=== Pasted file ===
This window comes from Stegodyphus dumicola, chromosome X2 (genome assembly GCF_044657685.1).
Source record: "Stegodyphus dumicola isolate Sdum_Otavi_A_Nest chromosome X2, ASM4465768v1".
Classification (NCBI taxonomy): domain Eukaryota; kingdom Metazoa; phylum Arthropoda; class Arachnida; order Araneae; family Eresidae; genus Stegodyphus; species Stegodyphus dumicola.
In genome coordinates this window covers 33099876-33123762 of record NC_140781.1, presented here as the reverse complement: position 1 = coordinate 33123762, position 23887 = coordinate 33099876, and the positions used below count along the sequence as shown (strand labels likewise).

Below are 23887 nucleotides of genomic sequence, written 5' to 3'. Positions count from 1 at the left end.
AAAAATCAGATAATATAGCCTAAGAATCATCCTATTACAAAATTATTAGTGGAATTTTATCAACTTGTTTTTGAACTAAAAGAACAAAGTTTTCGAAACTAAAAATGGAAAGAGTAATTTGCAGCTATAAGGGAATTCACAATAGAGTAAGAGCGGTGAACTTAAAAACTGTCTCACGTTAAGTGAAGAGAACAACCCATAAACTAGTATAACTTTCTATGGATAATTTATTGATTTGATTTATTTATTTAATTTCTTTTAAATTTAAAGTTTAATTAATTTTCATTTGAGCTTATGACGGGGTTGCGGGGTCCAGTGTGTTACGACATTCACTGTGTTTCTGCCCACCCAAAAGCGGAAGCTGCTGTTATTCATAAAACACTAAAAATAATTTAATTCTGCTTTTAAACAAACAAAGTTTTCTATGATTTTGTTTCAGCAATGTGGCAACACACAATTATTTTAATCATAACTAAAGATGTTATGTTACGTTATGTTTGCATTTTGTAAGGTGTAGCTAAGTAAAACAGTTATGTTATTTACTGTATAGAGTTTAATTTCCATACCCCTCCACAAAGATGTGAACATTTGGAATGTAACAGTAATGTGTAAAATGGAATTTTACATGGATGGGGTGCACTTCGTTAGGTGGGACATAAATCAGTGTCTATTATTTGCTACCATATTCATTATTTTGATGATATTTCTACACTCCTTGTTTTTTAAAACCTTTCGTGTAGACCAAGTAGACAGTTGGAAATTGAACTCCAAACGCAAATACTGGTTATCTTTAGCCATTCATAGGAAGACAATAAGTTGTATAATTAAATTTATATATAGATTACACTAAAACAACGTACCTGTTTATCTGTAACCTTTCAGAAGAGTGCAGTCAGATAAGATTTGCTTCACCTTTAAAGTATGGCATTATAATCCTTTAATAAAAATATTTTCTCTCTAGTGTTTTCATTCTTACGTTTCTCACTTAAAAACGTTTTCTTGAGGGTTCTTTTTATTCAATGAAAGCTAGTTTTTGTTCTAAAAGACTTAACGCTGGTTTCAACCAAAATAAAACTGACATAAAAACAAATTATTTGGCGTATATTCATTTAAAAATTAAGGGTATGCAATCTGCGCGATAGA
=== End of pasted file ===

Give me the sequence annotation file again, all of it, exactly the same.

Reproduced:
This window comes from Stegodyphus dumicola, chromosome X2 (genome assembly GCF_044657685.1).
Source record: "Stegodyphus dumicola isolate Sdum_Otavi_A_Nest chromosome X2, ASM4465768v1".
Classification (NCBI taxonomy): domain Eukaryota; kingdom Metazoa; phylum Arthropoda; class Arachnida; order Araneae; family Eresidae; genus Stegodyphus; species Stegodyphus dumicola.
In genome coordinates this window covers 33099876-33123762 of record NC_140781.1, presented here as the reverse complement: position 1 = coordinate 33123762, position 23887 = coordinate 33099876, and the positions used below count along the sequence as shown (strand labels likewise).

Below are 23887 nucleotides of genomic sequence, written 5' to 3'. Positions count from 1 at the left end.
AAAAATCAGATAATATAGCCTAAGAATCATCCTATTACAAAATTATTAGTGGAATTTTATCAACTTGTTTTTGAACTAAAAGAACAAAGTTTTCGAAACTAAAAATGGAAAGAGTAATTTGCAGCTATAAGGGAATTCACAATAGAGTAAGAGCGGTGAACTTAAAAACTGTCTCACGTTAAGTGAAGAGAACAACCCATAAACTAGTATAACTTTCTATGGATAATTTATTGATTTGATTTATTTATTTAATTTCTTTTAAATTTAAAGTTTAATTAATTTTCATTTGAGCTTATGACGGGGTTGCGGGGTCCAGTGTGTTACGACATTCACTGTGTTTCTGCCCACCCAAAAGCGGAAGCTGCTGTTATTCATAAAACACTAAAAATAATTTAATTCTGCTTTTAAACAAACAAAGTTTTCTATGATTTTGTTTCAGCAATGTGGCAACACACAATTATTTTAATCATAACTAAAGATGTTATGTTACGTTATGTTTGCATTTTGTAAGGTGTAGCTAAGTAAAACAGTTATGTTATTTACTGTATAGAGTTTAATTTCCATACCCCTCCACAAAGATGTGAACATTTGGAATGTAACAGTAATGTGTAAAATGGAATTTTACATGGATGGGGTGCACTTCGTTAGGTGGGACATAAATCAGTGTCTATTATTTGCTACCATATTCATTATTTTGATGATATTTCTACACTCCTTGTTTTTTAAAACCTTTCGTGTAGACCAAGTAGACAGTTGGAAATTGAACTCCAAACGCAAATACTGGTTATCTTTAGCCATTCATAGGAAGACAATAAGTTGTATAATTAAATTTATATATAGATTACACTAAAACAACGTACCTGTTTATCTGTAACCTTTCAGAAGAGTGCAGTCAGATAAGATTTGCTTCACCTTTAAAGTATGGCATTATAATCCTTTAATAAAAATATTTTCTCTCTAGTGTTTTCATTCTTACGTTTCTCACTTAAAAACGTTTTCTTGAGGGTTCTTTTTATTCAATGAAAGCTAGTTTTTGTTCTAAAAGACTTAACGCTGGTTTCAACCAAAATAAAACTGACATAAAAACAAATTATTTGGCGTATATTCATTTAAAAATTAAGGGTATGCAATCTGCGCGATAGA